In the event of an oscillator micro jump resulting in an abrupt change in frequency, the C/N0 will suddenly drop for all UTC tracking channels. If the step change in frequency exceeds a predetermined threshold, such as 50 Hz in most applications using GNSS receivers, the tracking loop's replica of the satellite signal will no longer correlate with the incoming satellite signal, and C/N0 ratio values will rapidly decrease. A micro jump detection algorithm is employed to denote the sudden decrease in carrier correlation for all channels being tracked and the rapid decay in C/N0 ratio for each channel. The primary cause for such an event is very likely to be a GNSS oscillator micro-jump. A pulsed jammer may also cause a sudden decrease in C/N0 ratio, however, this can be excluded based on the point in the trajectory when the event occurs (e.g., near target versus much further away), and looking at both GPS L1 and L2 links performance parameters to rule out a pulse jamming event on one of the links.

Once a probable micro jump event is detected, a search algorithm is immediately initiated to increment or decrement each channel's NCO command in an attempt to reacquire carrier correlation. The present method reacquires carrier tracking prior to the loss of code tracking, and then compensates code tracking loops for error incurred after the micro jump and during the carrier search period to re-establish optimal code and carrier autocorrelation.

Further details of the present system and method are described hereafter with reference to the drawings.

FIG. 1 illustrates a navigation system 100 according to one embodiment. The navigation system 100 generally includes a Global Navigation Satellite System (GNSS) receiver 110, an Inertial Navigation System (INS) 120, a processor unit 130, and a micro jump detection and correction module 140.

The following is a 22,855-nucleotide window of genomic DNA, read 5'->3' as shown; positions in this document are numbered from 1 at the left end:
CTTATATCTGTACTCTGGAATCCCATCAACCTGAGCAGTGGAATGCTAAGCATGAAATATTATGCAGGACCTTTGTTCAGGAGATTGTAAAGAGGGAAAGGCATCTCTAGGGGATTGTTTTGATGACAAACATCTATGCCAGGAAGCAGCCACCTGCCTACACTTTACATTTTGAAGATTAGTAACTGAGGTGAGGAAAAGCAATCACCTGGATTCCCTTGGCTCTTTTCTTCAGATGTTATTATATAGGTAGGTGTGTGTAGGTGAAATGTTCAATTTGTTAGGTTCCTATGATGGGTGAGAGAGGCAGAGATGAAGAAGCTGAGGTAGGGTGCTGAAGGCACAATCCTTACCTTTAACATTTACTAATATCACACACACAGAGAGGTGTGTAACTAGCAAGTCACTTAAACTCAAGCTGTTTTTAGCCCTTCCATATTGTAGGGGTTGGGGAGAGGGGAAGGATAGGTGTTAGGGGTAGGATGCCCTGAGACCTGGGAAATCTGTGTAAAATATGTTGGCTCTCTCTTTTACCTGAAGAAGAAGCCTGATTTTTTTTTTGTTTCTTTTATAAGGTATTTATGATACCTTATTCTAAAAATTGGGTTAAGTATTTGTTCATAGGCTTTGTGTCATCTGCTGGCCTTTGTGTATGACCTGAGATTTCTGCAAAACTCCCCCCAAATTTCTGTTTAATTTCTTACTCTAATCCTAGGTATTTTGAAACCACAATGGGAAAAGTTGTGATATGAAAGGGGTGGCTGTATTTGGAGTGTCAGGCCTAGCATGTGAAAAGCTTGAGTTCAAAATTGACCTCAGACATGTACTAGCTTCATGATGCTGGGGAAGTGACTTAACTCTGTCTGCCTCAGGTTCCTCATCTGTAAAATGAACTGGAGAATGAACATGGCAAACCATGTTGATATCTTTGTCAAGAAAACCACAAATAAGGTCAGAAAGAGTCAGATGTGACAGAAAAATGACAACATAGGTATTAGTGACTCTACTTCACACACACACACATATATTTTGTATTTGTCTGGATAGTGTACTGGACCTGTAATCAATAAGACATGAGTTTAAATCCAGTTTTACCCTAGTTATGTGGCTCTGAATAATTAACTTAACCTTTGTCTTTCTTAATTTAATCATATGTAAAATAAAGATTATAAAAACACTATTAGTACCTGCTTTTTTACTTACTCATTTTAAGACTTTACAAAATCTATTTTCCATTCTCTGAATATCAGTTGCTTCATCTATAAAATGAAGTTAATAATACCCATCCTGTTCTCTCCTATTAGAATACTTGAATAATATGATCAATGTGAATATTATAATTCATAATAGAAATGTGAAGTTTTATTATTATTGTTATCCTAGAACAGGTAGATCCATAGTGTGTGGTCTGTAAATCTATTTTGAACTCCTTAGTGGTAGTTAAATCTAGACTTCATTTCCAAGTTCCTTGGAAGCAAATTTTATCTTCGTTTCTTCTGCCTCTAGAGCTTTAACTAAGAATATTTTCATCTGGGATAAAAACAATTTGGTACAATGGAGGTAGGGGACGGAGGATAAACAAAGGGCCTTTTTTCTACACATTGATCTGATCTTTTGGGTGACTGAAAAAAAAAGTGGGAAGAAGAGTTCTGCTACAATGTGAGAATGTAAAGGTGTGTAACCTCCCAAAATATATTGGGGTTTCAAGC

In one embodiment, navigation system 100 is a UTC or deeply integrated navigation system. In such a navigation system, the signal tracking loops of the GNSS receiver are controlled by the processor rather than by the GNSS receiver. For example, the processor tracks the GNSS satellite signals collectively rather than as single independent channels. The GNSS receiver 110 is configured to receive radio frequency (RF) signals from each of a plurality of GNSS satellites. Examples of such satellites include the United States GPS satellite constellation, the Galileo satellite constellation (Europe), and the Compass/Beidou satellite constellation (China).

Each satellite transmits an RF signal at one or more predetermined carrier frequencies. Each RF signal is modulated with a code sequence that is orthogonal to the code sequence of the RF signal from each of the other satellites. The RF signal received from each satellite and processed in navigation system 100 is associated with a respective signal tracking channel. The GNSS receiver 110 down-converts the received RF signals for each channel to an intermediate frequency via mixing stages with a local oscillator and digitizes the downconverted RF signal.

The INS 120 can include an Inertial Measurement Unit (IMU), which generates inertial data for use in computing an inertial navigation solution.

Each of GNSS receiver 110 and INS 120 provides navigation measurements to processor unit 130, which blends the measurements from each of GNSS receiver 110 and INS 120 to improve resistance to noise and jamming as well as improve the navigation solution accuracy. For example, if a lock on GNSS satellite signals is lost, navigation system 100 uses the data from INS 120 until the GNSS signals are reacquired. Additionally, the processor unit 130 provides code and carrier numerically controlled oscillator (NCO) commands to the GNSS receiver 110, driving the replica signals used for tracking the satellite signals.